Posted on 06/11/2013 by
Shearwater Soundfest 2013
A Creative, Cultural and Environmental Festival on Phillip Island
2.00pm – 9.00pm Saturday 23th November, 2013
Woolamai Beach Surf Life Saving Club, Cape Woolamai, Phillip Island
Every year, one million short-tailed shearwaters make the 15,000 kilometre migration from the Bering Sea off Alaska back home to their rookeries on Phillip Island. On the 23rd November 2013, Phillip Island is hosting a Shearwater Soundfest to celebrate the annual return of the shearwater birds and to honour them as symbols of our creative, cultural and environmental interconnectedness.
The inaugural Shearwater Festival was held in 2012 and is now a regular part of the Bass Coast calendar. The Festivalbrings the community together through creative cross-cultural collaborations. For its work on the Shearwater Festival, the Bass Coast Shire has just won the Tidy Towns Sustainable Communities Awards 2013 for Community Action Leadership (population above 3,000).
This year’s event, Shearwater Soundfest 2013 has a particular focus on sound art, creative revival of Aboriginal languages and acoustic ecology. Linguists, musicians and sound artists have been commissioned to work collaboratively to create soundscapes which integrate the sounds of shearwaters, their habitat and Aboriginal language. These soundscapes will be performed at an afternoon concert along with songs inspired by the shearwaters and their natural environment.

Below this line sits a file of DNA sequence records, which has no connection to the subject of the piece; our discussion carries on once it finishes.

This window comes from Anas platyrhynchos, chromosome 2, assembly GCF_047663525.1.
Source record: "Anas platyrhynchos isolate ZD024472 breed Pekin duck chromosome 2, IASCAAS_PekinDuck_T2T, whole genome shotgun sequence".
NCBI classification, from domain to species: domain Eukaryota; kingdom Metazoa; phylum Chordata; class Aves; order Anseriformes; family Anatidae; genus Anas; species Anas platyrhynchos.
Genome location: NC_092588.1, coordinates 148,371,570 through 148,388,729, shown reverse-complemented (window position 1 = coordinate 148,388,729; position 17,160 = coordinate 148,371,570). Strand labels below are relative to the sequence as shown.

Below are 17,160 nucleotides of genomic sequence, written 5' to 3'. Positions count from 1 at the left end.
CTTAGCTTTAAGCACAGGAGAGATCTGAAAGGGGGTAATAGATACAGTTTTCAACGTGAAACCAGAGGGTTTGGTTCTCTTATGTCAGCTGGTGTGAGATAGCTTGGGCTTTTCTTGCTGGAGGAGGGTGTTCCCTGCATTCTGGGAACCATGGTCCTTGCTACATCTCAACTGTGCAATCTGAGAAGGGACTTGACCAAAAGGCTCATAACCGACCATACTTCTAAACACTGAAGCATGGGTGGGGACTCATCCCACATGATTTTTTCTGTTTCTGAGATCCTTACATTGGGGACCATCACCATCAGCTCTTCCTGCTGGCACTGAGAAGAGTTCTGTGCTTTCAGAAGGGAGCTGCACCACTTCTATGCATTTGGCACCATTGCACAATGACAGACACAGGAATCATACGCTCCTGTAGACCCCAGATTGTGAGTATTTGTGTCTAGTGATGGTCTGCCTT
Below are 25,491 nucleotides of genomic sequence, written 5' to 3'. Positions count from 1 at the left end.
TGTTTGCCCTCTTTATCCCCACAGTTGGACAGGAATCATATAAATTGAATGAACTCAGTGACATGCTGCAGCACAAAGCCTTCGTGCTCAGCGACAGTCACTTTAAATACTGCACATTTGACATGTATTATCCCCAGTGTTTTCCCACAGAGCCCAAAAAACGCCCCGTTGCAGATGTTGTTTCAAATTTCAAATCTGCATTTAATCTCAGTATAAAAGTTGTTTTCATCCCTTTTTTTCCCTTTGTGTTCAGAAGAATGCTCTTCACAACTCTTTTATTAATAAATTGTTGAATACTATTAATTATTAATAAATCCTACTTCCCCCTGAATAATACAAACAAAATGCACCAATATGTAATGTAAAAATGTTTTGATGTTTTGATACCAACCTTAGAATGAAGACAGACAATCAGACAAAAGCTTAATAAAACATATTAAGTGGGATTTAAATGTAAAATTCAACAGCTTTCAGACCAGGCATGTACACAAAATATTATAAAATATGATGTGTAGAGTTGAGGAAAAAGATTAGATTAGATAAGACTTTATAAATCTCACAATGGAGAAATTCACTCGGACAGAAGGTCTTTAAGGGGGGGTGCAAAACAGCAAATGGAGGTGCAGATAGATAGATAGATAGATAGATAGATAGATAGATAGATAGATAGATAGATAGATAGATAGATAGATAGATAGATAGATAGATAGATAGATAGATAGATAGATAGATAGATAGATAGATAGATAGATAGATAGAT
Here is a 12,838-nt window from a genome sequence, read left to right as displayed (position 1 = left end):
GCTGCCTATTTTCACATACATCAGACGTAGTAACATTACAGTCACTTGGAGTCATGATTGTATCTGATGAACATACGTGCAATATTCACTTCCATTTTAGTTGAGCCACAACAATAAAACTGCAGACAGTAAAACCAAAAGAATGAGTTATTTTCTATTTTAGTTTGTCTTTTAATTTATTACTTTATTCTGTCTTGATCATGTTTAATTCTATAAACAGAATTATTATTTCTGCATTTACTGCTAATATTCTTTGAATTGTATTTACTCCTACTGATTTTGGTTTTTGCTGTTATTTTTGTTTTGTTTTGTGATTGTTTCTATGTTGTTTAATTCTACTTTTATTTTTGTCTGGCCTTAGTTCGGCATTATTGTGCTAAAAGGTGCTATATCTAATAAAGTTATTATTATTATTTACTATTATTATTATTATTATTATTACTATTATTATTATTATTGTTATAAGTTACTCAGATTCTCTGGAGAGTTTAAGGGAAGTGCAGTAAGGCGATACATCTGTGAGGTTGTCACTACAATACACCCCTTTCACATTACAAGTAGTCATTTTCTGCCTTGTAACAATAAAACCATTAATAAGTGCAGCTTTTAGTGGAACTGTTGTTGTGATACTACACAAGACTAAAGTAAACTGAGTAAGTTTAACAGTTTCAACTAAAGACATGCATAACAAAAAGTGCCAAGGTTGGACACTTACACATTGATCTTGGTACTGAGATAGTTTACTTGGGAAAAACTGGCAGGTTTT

The concert will feature musicians, local school children, members of the Aboriginal community and The Deep Listening Band, a group of Aboriginal and non-Aboriginal musicians, artists and researchers who have been working and playing together for 10 years. Afternoon tea and dinner will be available at the Woolamai Surf Life Saving Club where the Shearwater Soundfest is being held. At sunset, there will be a guided walk to the rookeries at Cape Woolamai where 500,000 shearwaters live.
The Aboriginal concept of Deep Listening underpins the Shearwater Soundfest. Didgeridoo player and member of the Deep Listening Band, Ron Murray describes Deep Listening this way…
‘For Aboriginal people Deep Listening comes naturally
It’s about walking on the land
And listening to the stories around the campfire
We’ve got to listen to the wind in the trees
Listen to the birds
It’s the feeling of a gift
A gift always comes back’
Analysis of Professional Practice of being an Indigenous Cultural Awareness Trainer by Ron Murray, RMIT Univeristy
The Shearwater Soundfest is auspiced by the Victorian Aboriginal Corporation of Languages and is sponsored by the Bass Coast Shire in partnership with Phillip Island Nature Park.
For further information contact The Shearwater Festival Coordinator, Dr Laura Brearley at email@example.com or phone 0434 596 800 and Phillip Island Nature Park Education Ranger Graeme Burgan at firstname.lastname@example.org or phone 0407 568 683.